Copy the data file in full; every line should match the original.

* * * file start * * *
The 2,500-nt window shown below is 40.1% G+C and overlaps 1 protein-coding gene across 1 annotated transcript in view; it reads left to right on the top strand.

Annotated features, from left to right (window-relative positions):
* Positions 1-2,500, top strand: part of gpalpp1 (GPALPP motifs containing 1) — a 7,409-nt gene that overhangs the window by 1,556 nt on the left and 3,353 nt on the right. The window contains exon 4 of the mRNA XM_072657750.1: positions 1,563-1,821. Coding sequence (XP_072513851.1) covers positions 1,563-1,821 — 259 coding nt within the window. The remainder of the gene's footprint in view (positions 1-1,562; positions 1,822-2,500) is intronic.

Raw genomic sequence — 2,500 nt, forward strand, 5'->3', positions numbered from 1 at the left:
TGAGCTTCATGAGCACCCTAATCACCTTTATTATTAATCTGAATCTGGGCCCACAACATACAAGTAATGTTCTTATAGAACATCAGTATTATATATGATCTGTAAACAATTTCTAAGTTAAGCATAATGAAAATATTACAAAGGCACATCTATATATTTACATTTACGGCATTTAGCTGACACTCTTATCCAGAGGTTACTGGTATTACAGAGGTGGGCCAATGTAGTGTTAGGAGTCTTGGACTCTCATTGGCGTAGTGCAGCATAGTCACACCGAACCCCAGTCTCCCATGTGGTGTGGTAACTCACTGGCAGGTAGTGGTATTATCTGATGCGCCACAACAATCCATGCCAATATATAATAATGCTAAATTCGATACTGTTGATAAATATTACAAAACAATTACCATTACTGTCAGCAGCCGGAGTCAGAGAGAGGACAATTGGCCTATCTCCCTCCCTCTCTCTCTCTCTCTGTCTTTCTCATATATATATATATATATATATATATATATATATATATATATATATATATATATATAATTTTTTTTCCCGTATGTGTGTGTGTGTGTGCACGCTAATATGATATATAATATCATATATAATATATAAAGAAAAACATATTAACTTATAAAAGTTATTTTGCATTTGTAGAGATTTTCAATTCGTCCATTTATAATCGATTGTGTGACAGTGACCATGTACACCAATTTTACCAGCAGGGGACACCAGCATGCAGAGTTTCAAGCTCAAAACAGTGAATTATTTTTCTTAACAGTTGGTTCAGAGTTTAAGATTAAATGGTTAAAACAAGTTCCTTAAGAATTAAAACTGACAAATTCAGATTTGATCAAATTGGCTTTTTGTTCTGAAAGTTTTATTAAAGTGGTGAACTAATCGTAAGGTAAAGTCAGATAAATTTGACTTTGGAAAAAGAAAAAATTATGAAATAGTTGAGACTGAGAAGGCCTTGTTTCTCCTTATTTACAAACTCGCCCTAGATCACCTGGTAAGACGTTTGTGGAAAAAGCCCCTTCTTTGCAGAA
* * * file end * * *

The 2,500-nt window shown below is 40.1% G+C and overlaps 1 protein-coding gene across 1 annotated transcript in view; it reads left to right on the top strand.

Annotated features, from left to right (window-relative positions):
* Positions 1-2,500, top strand: part of gpalpp1 (GPALPP motifs containing 1) — a 7,409-nt gene that overhangs the window by 1,556 nt on the left and 3,353 nt on the right. The window contains exon 4 of the mRNA XM_072657750.1: positions 1,563-1,821. Coding sequence (XP_072513851.1) covers positions 1,563-1,821 — 259 coding nt within the window. The remainder of the gene's footprint in view (positions 1-1,562; positions 1,822-2,500) is intronic.

Raw genomic sequence — 2,500 nt, forward strand, 5'->3', positions numbered from 1 at the left:
TGAGCTTCATGAGCACCCTAATCACCTTTATTATTAATCTGAATCTGGGCCCACAACATACAAGTAATGTTCTTATAGAACATCAGTATTATATATGATCTGTAAACAATTTCTAAGTTAAGCATAATGAAAATATTACAAAGGCACATCTATATATTTACATTTACGGCATTTAGCTGACACTCTTATCCAGAGGTTACTGGTATTACAGAGGTGGGCCAATGTAGTGTTAGGAGTCTTGGACTCTCATTGGCGTAGTGCAGCATAGTCACACCGAACCCCAGTCTCCCATGTGGTGTGGTAACTCACTGGCAGGTAGTGGTATTATCTGATGCGCCACAACAATCCATGCCAATATATAATAATGCTAAATTCGATACTGTTGATAAATATTACAAAACAATTACCATTACTGTCAGCAGCCGGAGTCAGAGAGAGGACAATTGGCCTATCTCCCTCCCTCTCTCTCTCTCTCTGTCTTTCTCATATATATATATATATATATATATATATATATATATATATATATATATATATATATAATTTTTTTTCCCGTATGTGTGTGTGTGTGTGCACGCTAATATGATATATAATATCATATATAATATATAAAGAAAAACATATTAACTTATAAAAGTTATTTTGCATTTGTAGAGATTTTCAATTCGTCCATTTATAATCGATTGTGTGACAGTGACCATGTACACCAATTTTACCAGCAGGGGACACCAGCATGCAGAGTTTCAAGCTCAAAACAGTGAATTATTTTTCTTAACAGTTGGTTCAGAGTTTAAGATTAAATGGTTAAAACAAGTTCCTTAAGAATTAAAACTGACAAATTCAGATTTGATCAAATTGGCTTTTTGTTCTGAAAGTTTTATTAAAGTGGTGAACTAATCGTAAGGTAAAGTCAGATAAATTTGACTTTGGAAAAAGAAAAAATTATGAAATAGTTGAGACTGAGAAGGCCTTGTTTCTCCTTATTTACAAACTCGCCCTAGATCACCTGGTAAGACGTTTGTGGAAAAAGCCCCTTCTTTGCAGAA